United States
     Environmental Protection
Water Sector  Mutual Aid and Assistance:
              Utilities  Helping Utilities
           Background: The events of 9/11, Hurricanes Katrina and Rita in 2005, and severe flooding in New
           England and the  Midwest in 2007 have shown the need for water and wastewater systems to share
           resources to overcome disasters occurring at a local or regional level. The Water Sector's professional
           associations,  with support from U.S. Environmental Protection  Agency (EPA) Water Security Division
           (WSD),  are working to  encourage local utilities  in every State to establish intrastate  mutual aid and
           assistance agreements between both drinking water and wastewater utilities.

           These agreements, formally known as Water/Wastewater Agency Response Networks (WARN), embrace
           a utility-driven model to facilitate an effective and efficient flow of personnel and resources after an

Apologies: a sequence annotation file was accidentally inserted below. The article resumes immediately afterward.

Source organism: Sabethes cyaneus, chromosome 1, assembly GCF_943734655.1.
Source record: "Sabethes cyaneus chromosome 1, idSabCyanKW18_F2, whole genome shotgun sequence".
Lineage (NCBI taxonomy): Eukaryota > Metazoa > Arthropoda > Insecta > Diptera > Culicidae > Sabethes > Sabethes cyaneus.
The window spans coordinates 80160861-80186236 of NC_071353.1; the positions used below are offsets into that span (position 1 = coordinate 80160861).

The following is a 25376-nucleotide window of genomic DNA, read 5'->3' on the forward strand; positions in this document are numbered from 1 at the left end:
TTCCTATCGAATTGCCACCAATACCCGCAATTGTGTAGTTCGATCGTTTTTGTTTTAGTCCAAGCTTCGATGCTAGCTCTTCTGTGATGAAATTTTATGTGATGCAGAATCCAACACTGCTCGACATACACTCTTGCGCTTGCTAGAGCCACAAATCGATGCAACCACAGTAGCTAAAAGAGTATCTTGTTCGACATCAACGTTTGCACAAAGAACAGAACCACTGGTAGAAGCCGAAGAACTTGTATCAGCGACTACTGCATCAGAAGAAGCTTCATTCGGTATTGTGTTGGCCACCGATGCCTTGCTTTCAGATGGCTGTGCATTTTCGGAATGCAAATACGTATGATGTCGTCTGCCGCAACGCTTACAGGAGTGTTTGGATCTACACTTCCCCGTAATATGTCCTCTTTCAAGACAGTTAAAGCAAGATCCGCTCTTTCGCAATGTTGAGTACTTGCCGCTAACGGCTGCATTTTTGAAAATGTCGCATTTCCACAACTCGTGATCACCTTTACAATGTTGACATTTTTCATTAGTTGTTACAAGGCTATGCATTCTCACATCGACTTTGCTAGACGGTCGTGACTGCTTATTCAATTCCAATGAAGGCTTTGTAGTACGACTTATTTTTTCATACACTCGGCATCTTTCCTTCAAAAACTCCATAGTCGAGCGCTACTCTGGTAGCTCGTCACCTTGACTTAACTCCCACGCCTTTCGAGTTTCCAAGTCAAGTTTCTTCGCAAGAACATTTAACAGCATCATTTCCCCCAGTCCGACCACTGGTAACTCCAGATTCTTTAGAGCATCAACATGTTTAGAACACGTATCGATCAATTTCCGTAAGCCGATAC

emergency. By  adopting the WARN approach  to mutual  aid  and assistance,  drinking water and
           wastewater utilities in  each  state are  able to  sign a single agreement  covering  issues such as
           indemnification, workers'  compensation, and  reimbursement.  Unlike existing  statewide mutual aid
           agreements, WARN membership is open to  both public and private utilities. The agreement also  allows
           for utilities to share equipment,  personnel,  and other resources required to respond effectively  to any
           crisis. WARN helps utilities reduce the typical response "gap" between local agreements and activation of
           statewide agreements, as it does not require an emergency declaration prior to activation.

                    WARN Activation Timeline: Reducing the Response "Gap" During Emergencies
                                                  WARN Activation
                                         Mutual Aid/Ast
           Mission:  The mission of WARN is to provide  expedited access to specialized resources needed to
           respond to and recover from natural and human caused events that disrupt public and private drinking
           water and wastewater utilities.

           Purpose: EPA supports the development of WARNs to: